04 | 07 | 2015

Shaganappi Point 12th Avenue ARP

A draft version of the proposed amendments for the 12th Avenue ARP can be found here: Potential Amendments for CPC.pdf

This document must be reviewed and commented on by Monday, July 21 2014 at the latest.  Please send your feedback to This email address is being protected from spambots. You need JavaScript enabled to view it. before the deadline.

 

West L R T Public Art - Community Workshop

COMMUNITY WORKSHOP

For details, please read here.

Where: Westgate Community Hall - 4943 8 Avenue S.W.

When: Saturday, June 14, 2014

8:30 am: Registration with coffee & muffins

9 am to 12 pm: Workshop

Register at calgary.ca/publicart by June 12

Unusual activity at 2308 Soereign Cr.

Late night on May 23 a resident on Sovereign Cr. called the police because while she was watching TV and happened to look out her window, she observed a tall man wearing shorts and a hoodie walking really fast towards 2308 (which is empty).

The man then went in the yard and was walking around the house. The resident turned on the lights in her house and watched the man who, after noticing the lights started walking away. When the resident asked him if she could help him, he didn't respond, just took off.

The police are now cruising around here looking for him.

Calgary Police Service May Newsletter and new CRO

Police and communities working together

Did you know that every community in the city has a police officer who’s dedicated to helping resolve community safety and security issues? Since 1998, each of Calgary’s policing districts has designated several “community resource officers” who work with Calgarians every day to help keep this city safe.

How your community resource officers can help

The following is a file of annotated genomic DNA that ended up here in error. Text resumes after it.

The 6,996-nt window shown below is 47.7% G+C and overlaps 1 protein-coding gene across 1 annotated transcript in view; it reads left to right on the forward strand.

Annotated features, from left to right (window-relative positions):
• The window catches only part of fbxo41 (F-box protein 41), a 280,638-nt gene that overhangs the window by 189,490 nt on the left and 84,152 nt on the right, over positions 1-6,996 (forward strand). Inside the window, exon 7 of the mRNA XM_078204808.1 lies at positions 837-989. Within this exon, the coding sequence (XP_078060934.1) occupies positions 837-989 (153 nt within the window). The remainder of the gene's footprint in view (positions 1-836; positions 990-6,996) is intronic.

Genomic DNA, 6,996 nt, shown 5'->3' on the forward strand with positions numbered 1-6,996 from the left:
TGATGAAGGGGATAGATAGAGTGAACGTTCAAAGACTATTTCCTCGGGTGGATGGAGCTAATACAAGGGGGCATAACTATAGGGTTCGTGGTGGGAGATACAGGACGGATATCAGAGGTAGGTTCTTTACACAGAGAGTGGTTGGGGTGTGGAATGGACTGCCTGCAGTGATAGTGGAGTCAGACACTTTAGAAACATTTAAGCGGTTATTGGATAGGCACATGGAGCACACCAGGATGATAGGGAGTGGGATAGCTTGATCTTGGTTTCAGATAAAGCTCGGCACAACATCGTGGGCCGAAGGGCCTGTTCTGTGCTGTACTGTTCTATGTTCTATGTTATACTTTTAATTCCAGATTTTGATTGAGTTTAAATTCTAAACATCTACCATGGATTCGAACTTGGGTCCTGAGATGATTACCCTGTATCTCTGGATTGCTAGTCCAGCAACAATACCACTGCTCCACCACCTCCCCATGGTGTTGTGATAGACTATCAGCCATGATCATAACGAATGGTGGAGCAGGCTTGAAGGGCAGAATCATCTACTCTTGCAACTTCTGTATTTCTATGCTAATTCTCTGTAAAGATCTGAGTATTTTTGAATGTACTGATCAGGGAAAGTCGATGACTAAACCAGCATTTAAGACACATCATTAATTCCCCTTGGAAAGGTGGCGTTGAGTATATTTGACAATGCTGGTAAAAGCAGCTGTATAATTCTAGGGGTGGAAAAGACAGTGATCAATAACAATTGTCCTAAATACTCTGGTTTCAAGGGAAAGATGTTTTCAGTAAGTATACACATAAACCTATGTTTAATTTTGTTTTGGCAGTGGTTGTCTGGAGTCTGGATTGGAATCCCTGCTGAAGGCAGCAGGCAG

Community resource officers, or CROs, are the Service’s ambassadors to businesses, residents and schools throughout the city. They focus on identifying and resolving issues of concern to everyone, such as vehicles speeding on certain streets, houses that may be a target for illegal activity, potential frauds aimed at businesses and parks that are being used as overnight gathering places.

One successful initiative is the Graffiti Awareness and Abatement Program, which involves the community, city bylaw services and police. It works to increase public awareness of graffiti and encourage Calgarians to record, report and remove graffiti.

The CROs provide a key point of contact for community policing initiatives and problem-solving. They monitor crime trends, traffic concerns and social issues within their zone. They also keep track of the crime issues that are of particular concern to residents.

How you can help

If you have a security or safety concern in your community, contact your local CRO. They’ll talk with you and other community members about solutions for crime that may already be happening and about proactive measures that you can take to prevent further crime.